Mental health advocates: Continuing racial and social inequities driving up youth suicide numbers
TUXEDO PARK, N.Y. -- There are alarming statistics when it comes to suicide.
Studies show the rate among Black young people has nearly doubled since 2014.
Mental health advocates say continuing racial and social inequities have been driving those numbers up.
A mother who lost her son to suicide wants to make sure no other family ever goes through the pain she is going through.
"Darren, first of all, was my absolute favorite person in the world. He had a smile that would literally melt your heart," Deirdre Allette Asiema said.
Her son, Darren Clark Jr., was just 24 years old when he died by suicide in 2018. He had been struggling with depression and bipolar disorder since the seventh grade.
"Just how much I miss him and love him and I wish he was here," Asiema said. "And it eats me up inside because I think he did this to help me, when in reality it just made me worse."
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Asiema said she remembers one of her son's last text messages a week before he took his own life in their Bloomfield, New Jersey, home, telling her he didn't want to be a deterrent."
"He told me how he was going to do it, why he was going to do it, had to do it," Asiema said.
As she had for years, the doting mother got her son help by putting him in the hospital, where she says doctors prescribed more medications, which gave him access to more pills.
Looking back, she said she wishes she had shared her pain with others instead of mostly praying privately.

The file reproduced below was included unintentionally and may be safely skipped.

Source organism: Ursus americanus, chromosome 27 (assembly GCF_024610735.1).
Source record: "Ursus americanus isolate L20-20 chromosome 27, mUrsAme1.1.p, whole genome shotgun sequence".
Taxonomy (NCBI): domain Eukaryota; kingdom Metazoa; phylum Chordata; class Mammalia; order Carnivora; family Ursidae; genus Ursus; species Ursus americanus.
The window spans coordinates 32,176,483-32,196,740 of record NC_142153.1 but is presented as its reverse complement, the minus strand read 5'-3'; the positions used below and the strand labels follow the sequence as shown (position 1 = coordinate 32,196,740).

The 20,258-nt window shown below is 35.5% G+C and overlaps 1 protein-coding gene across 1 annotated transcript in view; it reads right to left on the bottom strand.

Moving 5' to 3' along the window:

"He was going to heal my baby, and I think a lot of, you know, the Black communities, this is how we feel and not enough understanding of what mental illness is, and we don't want to be associated with that," Asiema said.
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One study finds suicide rates for Black males between 15 and 24 went up by 47% between 2013 and 2019.
For Black females in the same age group, it went up by 59%.
One study finds that among Black children between 5 and 12, the suicide rate in 2017 was twice that of their white counterparts.
"Every young person, especially if we are talking about Black and brown youth who may be at risk, should have a check from the neck up, and that really has to happen in the schools," psychologist Dr. Jeff Gardere said.
Gardere says Black children living in high-crime areas are more exposed.
"Working with a lot of Black youth, there is anxiety, there is depression. They just feel they have no one to turn to, no one can understand what it is they are going through," Gardere said.
That's why Asiema says she started a foundation in Darren's name to provide resources for those struggling with mental health conditions, and for their families.
"Part of the text, as well, was he told me to take all the money I spent on him and open a business that would help thousands of people," Asiema said.
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The Darren Clark Jr. Memorial Foundation, which was started soon after her son's death, has provided support for Tana Dupree's two children.
"Both of my kids have been hospitalized for attempts multiple times," Dupree said. "My youngest child has anxiety and depression, and through the foundation I was able to get both of them in therapy and it has helped them tremendously."
For Asiema, helping others brings her comfort.
"Because we know that not all pain is visible, so the goal is to actually bring the resources to people," she said.
Asiema says parents should also look for warning signs, Like falling grades, outbursts and self-inflicted wounds or bruises.
If you're in need of mental health support, there's help available 24 hours a day, seven days a week. Call 988 for the Suicide and Crisis Lifeline.
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